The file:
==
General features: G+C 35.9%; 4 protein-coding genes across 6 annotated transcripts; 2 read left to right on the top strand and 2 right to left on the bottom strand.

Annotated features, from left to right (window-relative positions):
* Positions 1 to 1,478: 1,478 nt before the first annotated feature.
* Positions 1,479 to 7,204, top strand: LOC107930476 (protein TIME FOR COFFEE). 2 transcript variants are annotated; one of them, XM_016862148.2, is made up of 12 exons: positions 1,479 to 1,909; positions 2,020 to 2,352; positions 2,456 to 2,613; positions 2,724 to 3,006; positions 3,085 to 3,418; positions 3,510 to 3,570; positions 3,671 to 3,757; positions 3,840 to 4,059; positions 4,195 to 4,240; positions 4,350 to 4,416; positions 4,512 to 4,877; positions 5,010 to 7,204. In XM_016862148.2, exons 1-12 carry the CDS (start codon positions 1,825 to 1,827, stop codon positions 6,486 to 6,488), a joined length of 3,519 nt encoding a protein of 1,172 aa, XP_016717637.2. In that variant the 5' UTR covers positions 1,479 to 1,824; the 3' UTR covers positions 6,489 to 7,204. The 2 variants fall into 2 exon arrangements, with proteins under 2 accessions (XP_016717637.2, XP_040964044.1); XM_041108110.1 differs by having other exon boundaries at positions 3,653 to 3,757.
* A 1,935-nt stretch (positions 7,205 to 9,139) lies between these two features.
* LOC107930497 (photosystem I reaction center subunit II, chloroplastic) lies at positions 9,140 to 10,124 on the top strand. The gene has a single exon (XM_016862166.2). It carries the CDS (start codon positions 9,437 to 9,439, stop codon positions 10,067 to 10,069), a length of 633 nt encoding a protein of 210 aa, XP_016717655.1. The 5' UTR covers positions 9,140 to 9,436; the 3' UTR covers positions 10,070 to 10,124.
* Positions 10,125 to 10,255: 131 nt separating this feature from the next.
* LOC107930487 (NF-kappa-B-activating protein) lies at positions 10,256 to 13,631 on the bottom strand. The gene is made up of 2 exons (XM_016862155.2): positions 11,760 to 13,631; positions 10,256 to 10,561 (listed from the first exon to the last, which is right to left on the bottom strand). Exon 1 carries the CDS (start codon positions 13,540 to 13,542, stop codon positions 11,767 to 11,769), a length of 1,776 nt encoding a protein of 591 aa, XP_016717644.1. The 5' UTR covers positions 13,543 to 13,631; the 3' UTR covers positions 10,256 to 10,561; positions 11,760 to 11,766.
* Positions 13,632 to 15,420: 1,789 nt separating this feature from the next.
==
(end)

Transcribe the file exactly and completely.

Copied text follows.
General features: G+C 35.9%; 4 protein-coding genes across 6 annotated transcripts; 2 read left to right on the top strand and 2 right to left on the bottom strand.

Annotated features, from left to right (window-relative positions):
* Positions 1 to 1,478: 1,478 nt before the first annotated feature.
* Positions 1,479 to 7,204, top strand: LOC107930476 (protein TIME FOR COFFEE). 2 transcript variants are annotated; one of them, XM_016862148.2, is made up of 12 exons: positions 1,479 to 1,909; positions 2,020 to 2,352; positions 2,456 to 2,613; positions 2,724 to 3,006; positions 3,085 to 3,418; positions 3,510 to 3,570; positions 3,671 to 3,757; positions 3,840 to 4,059; positions 4,195 to 4,240; positions 4,350 to 4,416; positions 4,512 to 4,877; positions 5,010 to 7,204. In XM_016862148.2, exons 1-12 carry the CDS (start codon positions 1,825 to 1,827, stop codon positions 6,486 to 6,488), a joined length of 3,519 nt encoding a protein of 1,172 aa, XP_016717637.2. In that variant the 5' UTR covers positions 1,479 to 1,824; the 3' UTR covers positions 6,489 to 7,204. The 2 variants fall into 2 exon arrangements, with proteins under 2 accessions (XP_016717637.2, XP_040964044.1); XM_041108110.1 differs by having other exon boundaries at positions 3,653 to 3,757.
* A 1,935-nt stretch (positions 7,205 to 9,139) lies between these two features.
* LOC107930497 (photosystem I reaction center subunit II, chloroplastic) lies at positions 9,140 to 10,124 on the top strand. The gene has a single exon (XM_016862166.2). It carries the CDS (start codon positions 9,437 to 9,439, stop codon positions 10,067 to 10,069), a length of 633 nt encoding a protein of 210 aa, XP_016717655.1. The 5' UTR covers positions 9,140 to 9,436; the 3' UTR covers positions 10,070 to 10,124.
* Positions 10,125 to 10,255: 131 nt separating this feature from the next.
* LOC107930487 (NF-kappa-B-activating protein) lies at positions 10,256 to 13,631 on the bottom strand. The gene is made up of 2 exons (XM_016862155.2): positions 11,760 to 13,631; positions 10,256 to 10,561 (listed from the first exon to the last, which is right to left on the bottom strand). Exon 1 carries the CDS (start codon positions 13,540 to 13,542, stop codon positions 11,767 to 11,769), a length of 1,776 nt encoding a protein of 591 aa, XP_016717644.1. The 5' UTR covers positions 13,543 to 13,631; the 3' UTR covers positions 10,256 to 10,561; positions 11,760 to 11,766.
* Positions 13,632 to 15,420: 1,789 nt separating this feature from the next.